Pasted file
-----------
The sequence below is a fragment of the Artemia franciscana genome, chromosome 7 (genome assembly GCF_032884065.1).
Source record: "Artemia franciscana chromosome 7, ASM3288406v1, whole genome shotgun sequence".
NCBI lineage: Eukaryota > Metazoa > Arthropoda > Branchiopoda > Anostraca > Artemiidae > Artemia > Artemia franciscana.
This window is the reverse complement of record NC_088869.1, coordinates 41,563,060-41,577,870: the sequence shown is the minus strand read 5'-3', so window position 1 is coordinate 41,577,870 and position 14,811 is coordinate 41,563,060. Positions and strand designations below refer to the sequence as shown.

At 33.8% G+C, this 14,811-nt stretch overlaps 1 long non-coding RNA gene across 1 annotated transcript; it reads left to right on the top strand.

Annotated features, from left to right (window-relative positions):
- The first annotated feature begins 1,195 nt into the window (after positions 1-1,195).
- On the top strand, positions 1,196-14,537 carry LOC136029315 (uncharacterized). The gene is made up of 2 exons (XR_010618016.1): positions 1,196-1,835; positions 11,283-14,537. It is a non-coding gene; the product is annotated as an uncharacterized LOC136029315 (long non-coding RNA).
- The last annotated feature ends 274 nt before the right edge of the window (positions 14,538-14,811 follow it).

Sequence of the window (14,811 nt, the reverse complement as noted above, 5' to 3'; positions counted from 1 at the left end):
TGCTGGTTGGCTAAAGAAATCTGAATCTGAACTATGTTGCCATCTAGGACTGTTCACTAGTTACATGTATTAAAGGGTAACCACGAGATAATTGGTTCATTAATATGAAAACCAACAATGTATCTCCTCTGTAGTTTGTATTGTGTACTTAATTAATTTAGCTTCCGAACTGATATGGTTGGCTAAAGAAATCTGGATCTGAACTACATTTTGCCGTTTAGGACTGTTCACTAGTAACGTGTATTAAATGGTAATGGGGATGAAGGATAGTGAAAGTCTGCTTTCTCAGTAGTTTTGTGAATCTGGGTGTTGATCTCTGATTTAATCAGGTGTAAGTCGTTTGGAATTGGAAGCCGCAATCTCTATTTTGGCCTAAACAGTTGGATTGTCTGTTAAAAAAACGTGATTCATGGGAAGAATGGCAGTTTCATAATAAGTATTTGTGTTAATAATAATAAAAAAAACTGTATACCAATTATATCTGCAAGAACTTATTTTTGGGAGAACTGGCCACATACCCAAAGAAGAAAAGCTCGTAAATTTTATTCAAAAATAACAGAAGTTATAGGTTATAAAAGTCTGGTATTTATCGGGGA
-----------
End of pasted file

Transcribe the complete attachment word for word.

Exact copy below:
The sequence below is a fragment of the Artemia franciscana genome, chromosome 7 (genome assembly GCF_032884065.1).
Source record: "Artemia franciscana chromosome 7, ASM3288406v1, whole genome shotgun sequence".
NCBI lineage: Eukaryota > Metazoa > Arthropoda > Branchiopoda > Anostraca > Artemiidae > Artemia > Artemia franciscana.
This window is the reverse complement of record NC_088869.1, coordinates 41,563,060-41,577,870: the sequence shown is the minus strand read 5'-3', so window position 1 is coordinate 41,577,870 and position 14,811 is coordinate 41,563,060. Positions and strand designations below refer to the sequence as shown.

At 33.8% G+C, this 14,811-nt stretch overlaps 1 long non-coding RNA gene across 1 annotated transcript; it reads left to right on the top strand.

Annotated features, from left to right (window-relative positions):
- The first annotated feature begins 1,195 nt into the window (after positions 1-1,195).
- On the top strand, positions 1,196-14,537 carry LOC136029315 (uncharacterized). The gene is made up of 2 exons (XR_010618016.1): positions 1,196-1,835; positions 11,283-14,537. It is a non-coding gene; the product is annotated as an uncharacterized LOC136029315 (long non-coding RNA).
- The last annotated feature ends 274 nt before the right edge of the window (positions 14,538-14,811 follow it).

Sequence of the window (14,811 nt, the reverse complement as noted above, 5' to 3'; positions counted from 1 at the left end):
TGCTGGTTGGCTAAAGAAATCTGAATCTGAACTATGTTGCCATCTAGGACTGTTCACTAGTTACATGTATTAAAGGGTAACCACGAGATAATTGGTTCATTAATATGAAAACCAACAATGTATCTCCTCTGTAGTTTGTATTGTGTACTTAATTAATTTAGCTTCCGAACTGATATGGTTGGCTAAAGAAATCTGGATCTGAACTACATTTTGCCGTTTAGGACTGTTCACTAGTAACGTGTATTAAATGGTAATGGGGATGAAGGATAGTGAAAGTCTGCTTTCTCAGTAGTTTTGTGAATCTGGGTGTTGATCTCTGATTTAATCAGGTGTAAGTCGTTTGGAATTGGAAGCCGCAATCTCTATTTTGGCCTAAACAGTTGGATTGTCTGTTAAAAAAACGTGATTCATGGGAAGAATGGCAGTTTCATAATAAGTATTTGTGTTAATAATAATAAAAAAAACTGTATACCAATTATATCTGCAAGAACTTATTTTTGGGAGAACTGGCCACATACCCAAAGAAGAAAAGCTCGTAAATTTTATTCAAAAATAACAGAAGTTATAGGTTATAAAAGTCTGGTATTTATCGGGGA